Q: Are we coming toward a moment when marijuana legalization is going to happen?
A: Yes, because the cost of enforcing these laws is prohibitive; because it's been proven it's not a gateway drug; because the American people are mature enough to be able to make their own choices. This is one area where the government really should not be concerned about what people are smoking. As a health problem, that's a separate issue; if somebody has a drug problem, that should be a matter of hospitalization, not incarceration.
I think America has grown to understand that this intervention through surveillance, and through spying on people who are users of marijuana, that has to stop.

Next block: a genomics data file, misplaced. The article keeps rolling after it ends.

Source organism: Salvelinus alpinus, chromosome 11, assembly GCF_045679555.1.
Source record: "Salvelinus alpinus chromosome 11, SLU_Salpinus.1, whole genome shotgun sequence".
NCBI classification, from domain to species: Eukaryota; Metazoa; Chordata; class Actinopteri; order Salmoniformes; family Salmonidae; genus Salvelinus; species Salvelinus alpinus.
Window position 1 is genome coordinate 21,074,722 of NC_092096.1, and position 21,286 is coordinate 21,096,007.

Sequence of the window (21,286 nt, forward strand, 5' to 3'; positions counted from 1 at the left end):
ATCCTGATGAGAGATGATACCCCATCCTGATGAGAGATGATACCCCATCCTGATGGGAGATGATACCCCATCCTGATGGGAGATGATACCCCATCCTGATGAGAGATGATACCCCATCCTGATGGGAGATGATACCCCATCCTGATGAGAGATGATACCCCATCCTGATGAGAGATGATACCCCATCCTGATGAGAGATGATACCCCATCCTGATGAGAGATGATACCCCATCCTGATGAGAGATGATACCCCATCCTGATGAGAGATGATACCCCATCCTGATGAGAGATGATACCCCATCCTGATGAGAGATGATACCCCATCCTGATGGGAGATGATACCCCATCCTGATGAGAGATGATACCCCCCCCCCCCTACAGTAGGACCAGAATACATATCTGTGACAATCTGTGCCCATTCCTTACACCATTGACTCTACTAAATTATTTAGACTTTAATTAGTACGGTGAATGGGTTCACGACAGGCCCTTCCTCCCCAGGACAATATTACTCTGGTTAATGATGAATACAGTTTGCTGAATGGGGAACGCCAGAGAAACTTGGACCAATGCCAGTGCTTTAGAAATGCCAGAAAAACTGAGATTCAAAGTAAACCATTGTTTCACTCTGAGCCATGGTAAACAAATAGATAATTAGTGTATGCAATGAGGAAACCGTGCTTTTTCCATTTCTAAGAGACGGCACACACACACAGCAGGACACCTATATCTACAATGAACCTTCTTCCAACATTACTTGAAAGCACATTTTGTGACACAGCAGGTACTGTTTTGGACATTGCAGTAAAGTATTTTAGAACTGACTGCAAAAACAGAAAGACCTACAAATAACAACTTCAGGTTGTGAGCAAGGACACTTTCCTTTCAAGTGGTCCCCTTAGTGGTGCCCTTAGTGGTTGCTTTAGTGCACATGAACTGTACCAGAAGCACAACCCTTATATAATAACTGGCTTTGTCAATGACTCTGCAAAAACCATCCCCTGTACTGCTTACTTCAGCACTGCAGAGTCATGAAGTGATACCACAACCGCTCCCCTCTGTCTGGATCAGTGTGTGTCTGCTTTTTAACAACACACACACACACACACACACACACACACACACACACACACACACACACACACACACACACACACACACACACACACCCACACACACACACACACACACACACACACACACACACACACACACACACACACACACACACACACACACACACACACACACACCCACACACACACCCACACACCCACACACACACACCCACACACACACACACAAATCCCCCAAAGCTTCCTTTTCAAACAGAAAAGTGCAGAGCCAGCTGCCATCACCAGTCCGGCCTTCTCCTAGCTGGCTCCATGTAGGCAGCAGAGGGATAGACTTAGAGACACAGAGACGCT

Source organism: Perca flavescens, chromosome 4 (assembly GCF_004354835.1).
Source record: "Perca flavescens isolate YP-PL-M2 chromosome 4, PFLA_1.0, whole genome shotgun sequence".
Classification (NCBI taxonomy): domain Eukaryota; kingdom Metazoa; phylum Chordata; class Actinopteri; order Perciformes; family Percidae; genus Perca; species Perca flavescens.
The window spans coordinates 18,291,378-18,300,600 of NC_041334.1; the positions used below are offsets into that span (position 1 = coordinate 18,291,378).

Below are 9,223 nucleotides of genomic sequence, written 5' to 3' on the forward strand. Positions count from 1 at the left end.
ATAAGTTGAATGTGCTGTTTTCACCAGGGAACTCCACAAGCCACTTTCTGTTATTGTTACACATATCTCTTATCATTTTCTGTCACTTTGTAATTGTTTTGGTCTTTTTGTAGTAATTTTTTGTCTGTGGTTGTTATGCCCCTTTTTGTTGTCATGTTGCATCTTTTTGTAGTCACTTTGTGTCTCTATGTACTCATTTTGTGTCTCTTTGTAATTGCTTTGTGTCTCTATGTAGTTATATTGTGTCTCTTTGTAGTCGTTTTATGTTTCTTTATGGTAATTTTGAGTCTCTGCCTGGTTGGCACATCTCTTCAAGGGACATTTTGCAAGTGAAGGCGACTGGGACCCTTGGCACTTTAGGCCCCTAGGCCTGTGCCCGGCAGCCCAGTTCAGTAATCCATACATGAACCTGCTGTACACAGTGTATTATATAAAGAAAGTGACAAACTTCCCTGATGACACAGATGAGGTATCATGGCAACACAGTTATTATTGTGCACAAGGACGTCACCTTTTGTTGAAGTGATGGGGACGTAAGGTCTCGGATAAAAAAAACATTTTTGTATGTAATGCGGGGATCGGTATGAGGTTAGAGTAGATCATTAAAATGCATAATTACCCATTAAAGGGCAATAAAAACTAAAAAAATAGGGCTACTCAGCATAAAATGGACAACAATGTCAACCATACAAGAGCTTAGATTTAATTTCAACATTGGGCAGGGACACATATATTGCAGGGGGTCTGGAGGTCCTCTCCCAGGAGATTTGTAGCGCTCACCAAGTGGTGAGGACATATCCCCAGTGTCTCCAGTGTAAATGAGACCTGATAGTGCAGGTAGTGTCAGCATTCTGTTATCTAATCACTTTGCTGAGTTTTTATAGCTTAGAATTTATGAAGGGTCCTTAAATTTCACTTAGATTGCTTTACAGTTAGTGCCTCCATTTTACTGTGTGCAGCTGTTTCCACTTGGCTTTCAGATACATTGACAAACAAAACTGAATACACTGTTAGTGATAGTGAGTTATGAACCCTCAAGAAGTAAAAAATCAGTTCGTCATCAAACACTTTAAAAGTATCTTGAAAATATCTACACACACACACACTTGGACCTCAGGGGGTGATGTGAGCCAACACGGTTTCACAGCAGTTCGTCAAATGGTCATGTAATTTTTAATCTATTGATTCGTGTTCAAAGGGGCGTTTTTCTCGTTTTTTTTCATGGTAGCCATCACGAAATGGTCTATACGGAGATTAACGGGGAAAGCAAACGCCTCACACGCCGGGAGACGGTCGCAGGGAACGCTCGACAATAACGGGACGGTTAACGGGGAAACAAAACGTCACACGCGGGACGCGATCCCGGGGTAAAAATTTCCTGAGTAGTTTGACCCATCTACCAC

Q: Is it going to be a bipartisan victory when marijuana is legalized? You've worked with people like Ron Paul on the other side of the aisle. Who are the best allies in the Republican Party to push this forward?
A: There are a number of libertarians on both sides of the aisle who understand that this isn't something we should be knocking our heads into the wall about. It's not a radical position at this point in American history to say that decriminalization or legalization ought to occur. You know, I don't see it as a big deal.
Q: You've talked about the social change that happens when people make themselves visible, when they go into the streets, like they did during the civil rights era.
A: Absolutely, yeah.
Q: Are you prepared to talk about your use of marijuana, or your use of illegal drugs, as a way of spurring people to be confident about telling their stories?
A: I am probably the wrong person to ask to come forward and testify, because I never smoked—I mean, anything. I just don't smoke. I see this as a personal freedom issue. And whether I smoke or not, I can still take a stand for personal freedom.